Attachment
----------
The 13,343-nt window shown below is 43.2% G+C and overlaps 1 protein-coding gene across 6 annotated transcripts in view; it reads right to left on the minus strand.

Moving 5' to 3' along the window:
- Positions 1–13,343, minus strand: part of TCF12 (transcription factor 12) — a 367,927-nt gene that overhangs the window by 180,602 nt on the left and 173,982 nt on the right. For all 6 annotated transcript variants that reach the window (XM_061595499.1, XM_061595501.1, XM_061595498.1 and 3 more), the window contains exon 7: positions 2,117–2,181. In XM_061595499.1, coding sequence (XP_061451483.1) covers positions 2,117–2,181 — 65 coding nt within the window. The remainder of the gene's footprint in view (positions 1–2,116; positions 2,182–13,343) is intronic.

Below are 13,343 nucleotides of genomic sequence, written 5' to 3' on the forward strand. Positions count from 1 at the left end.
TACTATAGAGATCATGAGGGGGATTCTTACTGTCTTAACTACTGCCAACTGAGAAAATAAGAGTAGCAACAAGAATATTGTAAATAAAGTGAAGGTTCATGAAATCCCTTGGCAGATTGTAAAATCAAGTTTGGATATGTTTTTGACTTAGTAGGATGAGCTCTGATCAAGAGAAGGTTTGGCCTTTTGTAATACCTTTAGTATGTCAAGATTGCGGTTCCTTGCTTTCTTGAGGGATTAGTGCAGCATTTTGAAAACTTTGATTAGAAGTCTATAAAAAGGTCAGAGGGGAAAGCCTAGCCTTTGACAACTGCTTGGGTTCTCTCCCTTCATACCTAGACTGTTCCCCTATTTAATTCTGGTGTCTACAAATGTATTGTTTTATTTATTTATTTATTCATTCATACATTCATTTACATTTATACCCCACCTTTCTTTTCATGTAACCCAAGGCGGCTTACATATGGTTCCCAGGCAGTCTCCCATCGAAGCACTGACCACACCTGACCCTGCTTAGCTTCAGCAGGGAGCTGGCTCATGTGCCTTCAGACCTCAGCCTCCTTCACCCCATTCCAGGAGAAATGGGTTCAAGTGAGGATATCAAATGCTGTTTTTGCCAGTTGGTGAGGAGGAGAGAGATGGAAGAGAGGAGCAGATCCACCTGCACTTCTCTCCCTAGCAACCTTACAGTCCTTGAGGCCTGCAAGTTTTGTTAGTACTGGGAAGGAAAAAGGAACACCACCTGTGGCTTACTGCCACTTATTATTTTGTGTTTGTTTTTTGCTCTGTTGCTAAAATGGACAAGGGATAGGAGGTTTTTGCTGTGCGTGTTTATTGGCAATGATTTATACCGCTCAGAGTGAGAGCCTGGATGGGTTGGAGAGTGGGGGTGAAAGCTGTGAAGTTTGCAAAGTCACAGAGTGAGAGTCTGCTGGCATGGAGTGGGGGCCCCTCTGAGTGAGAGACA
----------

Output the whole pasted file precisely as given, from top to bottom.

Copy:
The 13,343-nt window shown below is 43.2% G+C and overlaps 1 protein-coding gene across 6 annotated transcripts in view; it reads right to left on the minus strand.

Moving 5' to 3' along the window:
- Positions 1–13,343, minus strand: part of TCF12 (transcription factor 12) — a 367,927-nt gene that overhangs the window by 180,602 nt on the left and 173,982 nt on the right. For all 6 annotated transcript variants that reach the window (XM_061595499.1, XM_061595501.1, XM_061595498.1 and 3 more), the window contains exon 7: positions 2,117–2,181. In XM_061595499.1, coding sequence (XP_061451483.1) covers positions 2,117–2,181 — 65 coding nt within the window. The remainder of the gene's footprint in view (positions 1–2,116; positions 2,182–13,343) is intronic.

Below are 13,343 nucleotides of genomic sequence, written 5' to 3' on the forward strand. Positions count from 1 at the left end.
TACTATAGAGATCATGAGGGGGATTCTTACTGTCTTAACTACTGCCAACTGAGAAAATAAGAGTAGCAACAAGAATATTGTAAATAAAGTGAAGGTTCATGAAATCCCTTGGCAGATTGTAAAATCAAGTTTGGATATGTTTTTGACTTAGTAGGATGAGCTCTGATCAAGAGAAGGTTTGGCCTTTTGTAATACCTTTAGTATGTCAAGATTGCGGTTCCTTGCTTTCTTGAGGGATTAGTGCAGCATTTTGAAAACTTTGATTAGAAGTCTATAAAAAGGTCAGAGGGGAAAGCCTAGCCTTTGACAACTGCTTGGGTTCTCTCCCTTCATACCTAGACTGTTCCCCTATTTAATTCTGGTGTCTACAAATGTATTGTTTTATTTATTTATTTATTCATTCATACATTCATTTACATTTATACCCCACCTTTCTTTTCATGTAACCCAAGGCGGCTTACATATGGTTCCCAGGCAGTCTCCCATCGAAGCACTGACCACACCTGACCCTGCTTAGCTTCAGCAGGGAGCTGGCTCATGTGCCTTCAGACCTCAGCCTCCTTCACCCCATTCCAGGAGAAATGGGTTCAAGTGAGGATATCAAATGCTGTTTTTGCCAGTTGGTGAGGAGGAGAGAGATGGAAGAGAGGAGCAGATCCACCTGCACTTCTCTCCCTAGCAACCTTACAGTCCTTGAGGCCTGCAAGTTTTGTTAGTACTGGGAAGGAAAAAGGAACACCACCTGTGGCTTACTGCCACTTATTATTTTGTGTTTGTTTTTTGCTCTGTTGCTAAAATGGACAAGGGATAGGAGGTTTTTGCTGTGCGTGTTTATTGGCAATGATTTATACCGCTCAGAGTGAGAGCCTGGATGGGTTGGAGAGTGGGGGTGAAAGCTGTGAAGTTTGCAAAGTCACAGAGTGAGAGTCTGCTGGCATGGAGTGGGGGCCCCTCTGAGTGAGAGACA